Let it go: Collaboration only prospers when leaders trust their teams

I had the good fortune last week to attend the CIPD’s “Coaching for Business Performance” Conference. The quality of speakers was excellent – for me personally, though, the highlight was a talk from Paula Ashfield from Danone Nutricia Early Life Nutrition. She guided us with skill in how to leverage team coaching in order to get to (my favourite subject of) a more collaborative culture. In the process, she showed us impressive numbers for increased morale and improved cooperation within and between teams, plus an ability for teams to meet challenges more effectively.

Initiatives of this sort have to start somewhere though – and Ashfield spoke warmly about the conversations she had had with a senior colleague who, while pushing her very hard to justify her ideas at the outset, had backed her resolutely thereafter. It reminded me that I had had the good fortune to talk recently to a CEO enlightened in promoting closer collaboration within his business. He wanted to eradicate the infamous “silo mentality” – the cause of so much wasted energy and mistrust.

I asked him how he would know when a culture of collaboration had taken hold. He told me: “When we as leaders are delighted to tell our teams that we don’t have all the answers. They are right to look to us for a sense of direction, but in return we embrace knowledge and ideas from them. We need to allow ideas and initiatives to percolate up from all areas of the business and, crucially, for us all to see this as the “normal” way of working. Finally, we want teams in our business to say with confidence: “Look we see the big picture and know what we’re trying to achieve. And for our part of the business, this means X, Y and Z – tell us if we’re wrong.” Unless they really are wrong, we should be happy to give them the autonomy to go and deliver.”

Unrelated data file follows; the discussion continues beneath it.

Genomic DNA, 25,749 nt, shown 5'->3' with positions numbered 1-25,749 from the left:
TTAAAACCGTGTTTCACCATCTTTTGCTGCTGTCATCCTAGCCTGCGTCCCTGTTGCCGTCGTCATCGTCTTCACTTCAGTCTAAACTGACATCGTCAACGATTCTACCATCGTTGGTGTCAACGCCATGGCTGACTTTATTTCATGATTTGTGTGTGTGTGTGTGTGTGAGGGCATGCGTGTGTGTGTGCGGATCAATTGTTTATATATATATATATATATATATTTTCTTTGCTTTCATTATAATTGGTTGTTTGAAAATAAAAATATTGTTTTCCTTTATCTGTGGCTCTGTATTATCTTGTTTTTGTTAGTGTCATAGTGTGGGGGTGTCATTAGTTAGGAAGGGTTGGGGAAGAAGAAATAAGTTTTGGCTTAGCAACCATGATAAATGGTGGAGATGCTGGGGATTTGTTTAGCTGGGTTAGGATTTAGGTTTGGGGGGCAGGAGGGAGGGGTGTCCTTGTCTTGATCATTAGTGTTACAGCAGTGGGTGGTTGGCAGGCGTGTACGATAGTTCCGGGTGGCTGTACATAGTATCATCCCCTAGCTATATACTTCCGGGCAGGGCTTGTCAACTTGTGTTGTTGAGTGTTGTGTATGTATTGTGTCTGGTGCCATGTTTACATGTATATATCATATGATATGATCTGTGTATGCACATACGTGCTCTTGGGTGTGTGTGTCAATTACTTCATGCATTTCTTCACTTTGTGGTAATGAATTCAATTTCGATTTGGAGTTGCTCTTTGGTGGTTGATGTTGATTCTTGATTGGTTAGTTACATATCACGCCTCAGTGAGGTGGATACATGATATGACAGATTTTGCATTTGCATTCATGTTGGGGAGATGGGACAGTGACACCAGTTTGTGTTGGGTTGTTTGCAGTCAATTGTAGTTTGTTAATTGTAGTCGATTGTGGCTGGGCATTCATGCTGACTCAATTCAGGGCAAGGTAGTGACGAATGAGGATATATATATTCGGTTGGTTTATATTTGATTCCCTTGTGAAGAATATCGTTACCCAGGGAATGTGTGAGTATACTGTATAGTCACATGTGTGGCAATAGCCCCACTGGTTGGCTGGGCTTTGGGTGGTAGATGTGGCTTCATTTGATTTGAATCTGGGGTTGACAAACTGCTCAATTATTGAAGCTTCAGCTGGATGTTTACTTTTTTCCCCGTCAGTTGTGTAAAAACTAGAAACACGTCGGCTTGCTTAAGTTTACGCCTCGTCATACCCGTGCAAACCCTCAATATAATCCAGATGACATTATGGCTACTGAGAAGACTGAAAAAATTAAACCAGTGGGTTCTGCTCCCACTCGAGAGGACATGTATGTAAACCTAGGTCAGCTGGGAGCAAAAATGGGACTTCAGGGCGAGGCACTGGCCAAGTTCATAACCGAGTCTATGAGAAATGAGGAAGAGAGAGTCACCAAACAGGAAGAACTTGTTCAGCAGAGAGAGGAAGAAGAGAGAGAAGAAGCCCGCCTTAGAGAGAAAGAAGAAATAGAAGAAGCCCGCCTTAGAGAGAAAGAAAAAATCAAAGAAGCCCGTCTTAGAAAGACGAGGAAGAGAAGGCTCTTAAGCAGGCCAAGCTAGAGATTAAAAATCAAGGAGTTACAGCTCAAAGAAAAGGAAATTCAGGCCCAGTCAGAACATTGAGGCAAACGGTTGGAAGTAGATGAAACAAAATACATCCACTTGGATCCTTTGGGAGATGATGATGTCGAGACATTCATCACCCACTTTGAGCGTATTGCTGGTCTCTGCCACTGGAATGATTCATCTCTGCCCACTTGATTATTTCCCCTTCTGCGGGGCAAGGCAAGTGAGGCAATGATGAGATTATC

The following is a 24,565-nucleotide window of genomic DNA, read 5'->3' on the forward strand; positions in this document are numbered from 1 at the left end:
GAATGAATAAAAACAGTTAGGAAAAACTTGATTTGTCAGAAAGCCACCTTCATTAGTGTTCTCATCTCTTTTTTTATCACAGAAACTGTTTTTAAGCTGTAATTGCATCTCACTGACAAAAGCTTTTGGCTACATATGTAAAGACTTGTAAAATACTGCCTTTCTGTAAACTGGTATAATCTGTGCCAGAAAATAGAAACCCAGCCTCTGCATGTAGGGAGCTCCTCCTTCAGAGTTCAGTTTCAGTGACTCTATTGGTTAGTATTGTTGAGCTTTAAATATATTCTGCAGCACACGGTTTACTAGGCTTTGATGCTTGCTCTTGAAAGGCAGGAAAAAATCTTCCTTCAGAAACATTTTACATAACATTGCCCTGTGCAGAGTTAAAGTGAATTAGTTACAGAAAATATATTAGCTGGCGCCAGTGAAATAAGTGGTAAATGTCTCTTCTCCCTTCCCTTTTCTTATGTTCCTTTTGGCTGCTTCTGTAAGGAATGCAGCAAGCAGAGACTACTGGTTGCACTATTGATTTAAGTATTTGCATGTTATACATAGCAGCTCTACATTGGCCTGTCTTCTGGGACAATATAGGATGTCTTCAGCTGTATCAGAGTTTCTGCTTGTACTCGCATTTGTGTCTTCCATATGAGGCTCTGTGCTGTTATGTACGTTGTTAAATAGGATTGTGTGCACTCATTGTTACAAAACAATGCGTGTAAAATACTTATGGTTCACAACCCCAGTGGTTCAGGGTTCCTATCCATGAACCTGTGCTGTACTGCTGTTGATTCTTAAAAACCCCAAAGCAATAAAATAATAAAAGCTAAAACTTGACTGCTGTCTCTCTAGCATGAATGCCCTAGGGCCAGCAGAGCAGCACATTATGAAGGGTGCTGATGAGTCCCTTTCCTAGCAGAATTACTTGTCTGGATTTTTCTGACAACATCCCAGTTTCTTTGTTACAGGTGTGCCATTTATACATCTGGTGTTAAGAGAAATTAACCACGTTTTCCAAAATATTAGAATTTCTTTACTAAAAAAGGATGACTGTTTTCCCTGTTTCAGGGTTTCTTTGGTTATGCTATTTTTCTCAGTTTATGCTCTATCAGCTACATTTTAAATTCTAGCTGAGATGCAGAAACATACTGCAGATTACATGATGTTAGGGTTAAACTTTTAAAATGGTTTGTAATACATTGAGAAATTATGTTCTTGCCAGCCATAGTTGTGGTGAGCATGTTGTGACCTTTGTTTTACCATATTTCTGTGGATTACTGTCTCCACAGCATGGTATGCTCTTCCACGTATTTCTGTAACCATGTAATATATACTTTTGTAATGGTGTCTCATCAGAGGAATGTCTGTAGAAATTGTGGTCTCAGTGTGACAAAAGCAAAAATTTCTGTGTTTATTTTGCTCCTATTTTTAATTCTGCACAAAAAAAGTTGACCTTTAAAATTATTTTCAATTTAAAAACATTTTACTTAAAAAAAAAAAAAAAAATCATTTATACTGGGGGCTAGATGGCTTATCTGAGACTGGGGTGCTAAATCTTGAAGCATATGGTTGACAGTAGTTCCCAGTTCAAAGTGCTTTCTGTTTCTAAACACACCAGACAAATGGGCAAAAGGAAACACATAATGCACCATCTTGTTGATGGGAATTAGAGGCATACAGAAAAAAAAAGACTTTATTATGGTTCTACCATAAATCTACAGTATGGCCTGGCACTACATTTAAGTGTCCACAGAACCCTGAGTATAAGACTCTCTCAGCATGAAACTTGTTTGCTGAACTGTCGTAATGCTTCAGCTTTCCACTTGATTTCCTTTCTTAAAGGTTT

As Ashfield clearly showed, great team coaching can will build a more collaborative culture and lots of great ideas. And, crucially, teams also need the confidence to know that those above them trust them to come up with these great solutions to mighty corporate challenges.

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